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Why manufacturers need to focus on economic optimisation of wastewater treatment

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article image Dr Steve Edwards

Pitt & Sherry Principal Consultant Dr Steve Edwards works with manufacturers from diverse industrial sectors to help them achieve optimum results in wastewater treatment.

Manufacturers are focusing on economic optimisation of wastewater treatment to contain costs at their facilities. According to Dr Edwards, economic optimisation of wastewater treatment is vitally important for Australian manufacturing and processing facilities aiming to curtail costs. 

A wastewater treatment plant may form part of a greenfields project, be an element of a facility upgrade to improve efficiencies, or part of meeting the rigorous standards water authorities have applied to the area in recent years.

According to Dr Edwards, manufacturers can optimise their economic choices when treating and recycling wastewater by investigating a variety of options. He explains that the traditional concept of wastewater can be misleading because wastewater is actually a resource that must be accounted for in terms of its energy output. 

Dr Edwards says that manufacturers need to identify where they can reduce wastewater discharge and how the remaining resource might then be reused in an economic and sustainable manner. 

pitt&sherry has worked with companies in the dairy and mining industries by analysing the economic case for different wastewater treatment methods.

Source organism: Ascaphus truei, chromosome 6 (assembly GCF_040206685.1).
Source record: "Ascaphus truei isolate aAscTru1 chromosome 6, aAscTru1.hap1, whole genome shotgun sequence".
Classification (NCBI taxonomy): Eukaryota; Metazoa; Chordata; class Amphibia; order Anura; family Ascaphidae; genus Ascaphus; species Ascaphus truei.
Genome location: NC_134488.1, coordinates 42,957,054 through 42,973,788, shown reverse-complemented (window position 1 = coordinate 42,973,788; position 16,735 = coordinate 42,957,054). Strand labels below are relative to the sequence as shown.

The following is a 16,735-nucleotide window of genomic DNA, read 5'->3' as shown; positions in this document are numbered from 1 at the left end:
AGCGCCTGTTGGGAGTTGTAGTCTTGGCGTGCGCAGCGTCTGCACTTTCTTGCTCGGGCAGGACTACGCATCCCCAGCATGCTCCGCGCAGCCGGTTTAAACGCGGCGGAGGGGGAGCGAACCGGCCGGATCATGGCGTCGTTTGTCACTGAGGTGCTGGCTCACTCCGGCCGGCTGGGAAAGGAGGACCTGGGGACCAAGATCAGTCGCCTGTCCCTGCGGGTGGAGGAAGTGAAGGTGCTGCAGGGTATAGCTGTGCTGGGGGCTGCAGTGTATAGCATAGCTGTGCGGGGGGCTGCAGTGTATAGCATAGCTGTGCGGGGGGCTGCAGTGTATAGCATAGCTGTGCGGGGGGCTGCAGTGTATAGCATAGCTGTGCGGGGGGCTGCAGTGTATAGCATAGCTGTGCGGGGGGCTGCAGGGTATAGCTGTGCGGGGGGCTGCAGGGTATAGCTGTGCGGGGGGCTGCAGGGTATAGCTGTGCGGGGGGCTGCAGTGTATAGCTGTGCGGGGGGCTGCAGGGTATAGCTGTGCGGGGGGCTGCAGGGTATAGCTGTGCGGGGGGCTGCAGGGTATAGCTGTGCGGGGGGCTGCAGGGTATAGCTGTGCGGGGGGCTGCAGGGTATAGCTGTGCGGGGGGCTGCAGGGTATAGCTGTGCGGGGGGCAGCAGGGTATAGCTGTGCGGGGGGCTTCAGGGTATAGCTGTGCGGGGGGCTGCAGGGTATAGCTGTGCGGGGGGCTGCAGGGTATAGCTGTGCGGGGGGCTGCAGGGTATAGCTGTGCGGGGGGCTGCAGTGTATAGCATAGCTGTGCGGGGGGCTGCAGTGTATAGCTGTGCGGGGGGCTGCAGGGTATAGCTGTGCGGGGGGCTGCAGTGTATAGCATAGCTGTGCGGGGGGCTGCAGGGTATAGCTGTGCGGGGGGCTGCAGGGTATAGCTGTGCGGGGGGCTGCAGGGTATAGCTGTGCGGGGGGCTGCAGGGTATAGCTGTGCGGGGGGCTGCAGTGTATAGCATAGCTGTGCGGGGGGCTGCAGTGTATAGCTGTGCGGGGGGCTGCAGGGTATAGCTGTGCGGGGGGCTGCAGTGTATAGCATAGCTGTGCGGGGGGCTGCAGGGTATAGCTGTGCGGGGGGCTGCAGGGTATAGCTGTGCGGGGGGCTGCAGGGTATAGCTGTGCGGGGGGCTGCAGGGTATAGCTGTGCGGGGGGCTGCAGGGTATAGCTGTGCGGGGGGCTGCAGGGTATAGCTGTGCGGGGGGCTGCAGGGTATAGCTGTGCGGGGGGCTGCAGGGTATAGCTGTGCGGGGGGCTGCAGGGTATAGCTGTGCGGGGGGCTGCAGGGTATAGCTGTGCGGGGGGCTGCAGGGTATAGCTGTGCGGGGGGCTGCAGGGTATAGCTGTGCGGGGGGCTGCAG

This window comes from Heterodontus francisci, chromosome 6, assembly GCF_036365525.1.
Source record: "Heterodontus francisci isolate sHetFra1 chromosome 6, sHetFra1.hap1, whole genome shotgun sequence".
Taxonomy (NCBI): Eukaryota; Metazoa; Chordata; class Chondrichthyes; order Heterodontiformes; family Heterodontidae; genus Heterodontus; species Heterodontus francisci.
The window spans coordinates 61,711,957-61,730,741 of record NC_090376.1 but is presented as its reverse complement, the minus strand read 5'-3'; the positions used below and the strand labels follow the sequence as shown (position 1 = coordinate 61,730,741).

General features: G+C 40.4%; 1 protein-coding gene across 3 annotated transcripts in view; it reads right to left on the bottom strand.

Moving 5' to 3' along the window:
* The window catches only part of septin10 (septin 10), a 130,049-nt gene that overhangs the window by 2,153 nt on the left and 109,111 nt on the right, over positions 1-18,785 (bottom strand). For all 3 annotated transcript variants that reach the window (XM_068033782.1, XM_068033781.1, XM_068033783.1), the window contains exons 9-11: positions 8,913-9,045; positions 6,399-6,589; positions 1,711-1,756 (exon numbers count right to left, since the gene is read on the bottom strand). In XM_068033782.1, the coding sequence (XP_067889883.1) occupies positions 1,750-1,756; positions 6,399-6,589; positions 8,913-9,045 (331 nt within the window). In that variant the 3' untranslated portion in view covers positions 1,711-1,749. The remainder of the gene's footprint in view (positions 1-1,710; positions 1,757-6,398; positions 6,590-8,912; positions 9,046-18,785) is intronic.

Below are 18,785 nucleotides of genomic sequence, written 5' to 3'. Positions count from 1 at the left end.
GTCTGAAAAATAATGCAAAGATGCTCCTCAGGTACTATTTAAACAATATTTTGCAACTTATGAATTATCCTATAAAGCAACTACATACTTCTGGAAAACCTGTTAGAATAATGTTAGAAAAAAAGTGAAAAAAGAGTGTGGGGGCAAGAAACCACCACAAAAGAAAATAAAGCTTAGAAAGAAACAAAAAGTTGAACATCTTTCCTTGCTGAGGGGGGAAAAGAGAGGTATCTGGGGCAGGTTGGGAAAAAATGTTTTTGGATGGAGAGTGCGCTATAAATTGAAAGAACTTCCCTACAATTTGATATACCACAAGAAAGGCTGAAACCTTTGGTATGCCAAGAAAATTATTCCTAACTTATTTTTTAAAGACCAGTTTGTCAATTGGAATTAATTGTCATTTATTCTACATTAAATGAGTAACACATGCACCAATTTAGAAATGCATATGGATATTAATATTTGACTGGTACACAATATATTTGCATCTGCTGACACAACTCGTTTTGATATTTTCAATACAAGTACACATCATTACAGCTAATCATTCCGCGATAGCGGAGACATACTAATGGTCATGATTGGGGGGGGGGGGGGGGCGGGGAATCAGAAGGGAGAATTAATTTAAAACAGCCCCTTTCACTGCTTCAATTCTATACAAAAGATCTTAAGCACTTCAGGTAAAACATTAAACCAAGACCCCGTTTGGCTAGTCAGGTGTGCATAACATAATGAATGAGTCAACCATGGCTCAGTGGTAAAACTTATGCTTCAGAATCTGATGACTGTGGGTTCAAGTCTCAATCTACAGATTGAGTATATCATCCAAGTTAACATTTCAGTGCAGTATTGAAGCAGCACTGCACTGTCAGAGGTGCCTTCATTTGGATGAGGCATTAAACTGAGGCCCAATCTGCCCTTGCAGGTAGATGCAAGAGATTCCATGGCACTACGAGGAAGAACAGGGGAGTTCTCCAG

Capital spend

Manufacturers need to find the right balance on capital spent creating wastewater treatment assets before funds are paid to the local water authority for treatment.

For one dairy facility development, pitt&sherry looked at the contractual requirements to provide a perspective between sending wastewater to the local authority, and the required spend to treat the water to a higher condition on site.

Among the several technology options available to the dairy manufacturer, an approach that stood out was to move the waste through up to three stages of treatment for it to reach the required condition of the water authority. In this case the treat-on-site option was a better economic outcome. 

As part of this process the manufacturer also needed to decide how to spread its capital between these three stages. However, it can be difficult for the client to assess this question as there is a lot of information that needs to be processed.

Firstly, there are manufacturing claims, which are often based on industry averages and norms for a treatment type. The company must know whether the claims being made are realistic. It also needs to understand the implications of possible scenarios for its unique wastewater. It will also bring up issues with peak flows and average flows of wastewater, which can add costs to the client because of charges on a number of different areas.